Moose moved after people petted and fed it in Colorado

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A young moose found food after being moved from Grand Lake, Colorado.

Colorado Parks and Wildlife

People kept feeding and petting a baby moose in a town in Colorado.

Wildlife officials received two moose sighting reports in Grand Lake on Friday, March 11, Colorado Parks and Wildlife reported. When they arrived to check on the moose, they saw “worrying and dangerous behavior”.

“Moose are common in Grand Lake year-round,” district wildlife manager Serena Rocksund said in a March 14 news release. “On Friday we saw people getting dangerously close to the moose and evidence of illegal feeding.”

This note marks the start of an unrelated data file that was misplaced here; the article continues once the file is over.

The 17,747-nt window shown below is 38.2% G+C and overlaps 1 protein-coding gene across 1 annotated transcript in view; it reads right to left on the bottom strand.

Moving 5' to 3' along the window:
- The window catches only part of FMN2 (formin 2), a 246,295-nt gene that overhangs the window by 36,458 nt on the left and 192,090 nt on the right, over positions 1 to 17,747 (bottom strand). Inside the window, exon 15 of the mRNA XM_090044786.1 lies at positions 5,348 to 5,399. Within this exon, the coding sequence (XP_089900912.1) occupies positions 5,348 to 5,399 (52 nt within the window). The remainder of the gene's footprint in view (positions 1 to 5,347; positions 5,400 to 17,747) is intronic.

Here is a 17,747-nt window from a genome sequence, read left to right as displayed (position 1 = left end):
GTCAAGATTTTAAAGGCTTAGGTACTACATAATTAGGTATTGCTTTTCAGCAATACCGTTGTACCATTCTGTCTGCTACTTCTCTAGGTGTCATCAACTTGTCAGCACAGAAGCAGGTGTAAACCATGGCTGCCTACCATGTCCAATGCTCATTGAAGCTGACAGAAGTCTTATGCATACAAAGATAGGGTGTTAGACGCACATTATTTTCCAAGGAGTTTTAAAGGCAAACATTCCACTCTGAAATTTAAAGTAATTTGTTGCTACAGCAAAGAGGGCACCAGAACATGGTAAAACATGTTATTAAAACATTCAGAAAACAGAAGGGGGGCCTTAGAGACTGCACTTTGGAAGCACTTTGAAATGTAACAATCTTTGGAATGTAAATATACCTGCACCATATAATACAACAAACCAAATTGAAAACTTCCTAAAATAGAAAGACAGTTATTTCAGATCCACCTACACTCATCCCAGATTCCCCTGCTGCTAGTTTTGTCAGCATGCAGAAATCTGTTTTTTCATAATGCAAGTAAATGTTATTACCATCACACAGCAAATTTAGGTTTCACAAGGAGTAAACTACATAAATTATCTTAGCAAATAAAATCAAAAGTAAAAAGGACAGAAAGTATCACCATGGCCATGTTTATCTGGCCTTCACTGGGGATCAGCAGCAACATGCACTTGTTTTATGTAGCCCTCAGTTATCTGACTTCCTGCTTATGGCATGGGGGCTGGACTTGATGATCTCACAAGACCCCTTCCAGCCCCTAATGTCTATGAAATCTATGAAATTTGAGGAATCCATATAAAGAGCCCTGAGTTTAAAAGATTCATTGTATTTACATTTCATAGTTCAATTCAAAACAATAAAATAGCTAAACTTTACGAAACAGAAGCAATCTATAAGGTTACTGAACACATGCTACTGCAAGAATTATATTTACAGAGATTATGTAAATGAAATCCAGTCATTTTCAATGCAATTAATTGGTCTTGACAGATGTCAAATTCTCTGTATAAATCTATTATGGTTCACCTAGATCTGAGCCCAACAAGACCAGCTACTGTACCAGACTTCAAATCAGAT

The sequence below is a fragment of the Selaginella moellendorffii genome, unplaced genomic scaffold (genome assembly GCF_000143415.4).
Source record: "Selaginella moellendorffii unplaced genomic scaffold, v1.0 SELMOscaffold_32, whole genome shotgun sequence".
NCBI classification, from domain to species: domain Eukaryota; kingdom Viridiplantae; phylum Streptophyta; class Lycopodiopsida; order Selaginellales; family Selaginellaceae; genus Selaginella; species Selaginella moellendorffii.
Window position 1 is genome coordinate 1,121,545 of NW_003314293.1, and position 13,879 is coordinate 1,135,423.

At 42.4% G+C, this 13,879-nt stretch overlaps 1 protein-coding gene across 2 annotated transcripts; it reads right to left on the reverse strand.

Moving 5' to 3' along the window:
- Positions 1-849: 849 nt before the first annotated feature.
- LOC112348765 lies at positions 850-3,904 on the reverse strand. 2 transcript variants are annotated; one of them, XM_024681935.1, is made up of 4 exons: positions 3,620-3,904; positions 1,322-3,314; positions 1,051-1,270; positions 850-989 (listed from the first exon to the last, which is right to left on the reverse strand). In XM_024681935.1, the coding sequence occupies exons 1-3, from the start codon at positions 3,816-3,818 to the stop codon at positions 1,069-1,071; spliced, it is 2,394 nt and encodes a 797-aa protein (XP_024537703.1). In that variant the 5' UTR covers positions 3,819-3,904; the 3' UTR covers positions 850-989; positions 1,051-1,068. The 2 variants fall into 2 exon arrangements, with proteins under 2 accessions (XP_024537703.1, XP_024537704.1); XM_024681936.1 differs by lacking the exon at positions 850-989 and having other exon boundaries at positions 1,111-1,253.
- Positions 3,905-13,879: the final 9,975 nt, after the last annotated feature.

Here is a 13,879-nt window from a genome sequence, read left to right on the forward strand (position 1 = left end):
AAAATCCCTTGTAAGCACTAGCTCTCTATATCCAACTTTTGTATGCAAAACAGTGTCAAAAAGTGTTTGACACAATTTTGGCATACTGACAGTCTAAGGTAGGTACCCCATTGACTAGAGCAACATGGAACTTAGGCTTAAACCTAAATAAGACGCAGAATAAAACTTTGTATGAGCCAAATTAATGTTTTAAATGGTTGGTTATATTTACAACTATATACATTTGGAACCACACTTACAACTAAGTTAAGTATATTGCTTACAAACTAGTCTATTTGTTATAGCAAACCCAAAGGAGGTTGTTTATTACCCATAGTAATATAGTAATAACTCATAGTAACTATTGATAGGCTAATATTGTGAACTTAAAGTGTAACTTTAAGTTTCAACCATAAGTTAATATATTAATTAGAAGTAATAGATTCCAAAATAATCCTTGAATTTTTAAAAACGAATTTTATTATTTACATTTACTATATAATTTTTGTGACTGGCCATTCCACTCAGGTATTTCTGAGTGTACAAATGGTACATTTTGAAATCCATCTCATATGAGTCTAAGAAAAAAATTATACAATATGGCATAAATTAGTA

The abandoned calf was fed and petted by people. This happened so often that the moose became too comfortable around people.

Wildlife officials decided to move the calf to a remote location.

“We can’t stress this enough,” officials said. “Moose, especially calves, are not pets. The best and only way to see them is from a safe distance.

People should give the moose space if they encounter the animal. It is illegal and dangerous to move a moose.

Feeding wildlife is also illegal. This can be harmful to the animal’s health as wildlife often cannot handle human food.

“When people intentionally place or distribute foods that are not naturally found in animal habitat, such as carrots, birdseed, hay, or salt blocks, it can lead to illness or death” , officials said.

Maddie Capron is a real-time McClatchy reporter specializing in the outdoors and wildlife in the western United States. She graduated from Ohio University and previously worked at CNN, the Idaho Statesman and the Ohio Center for Investigative Journalism.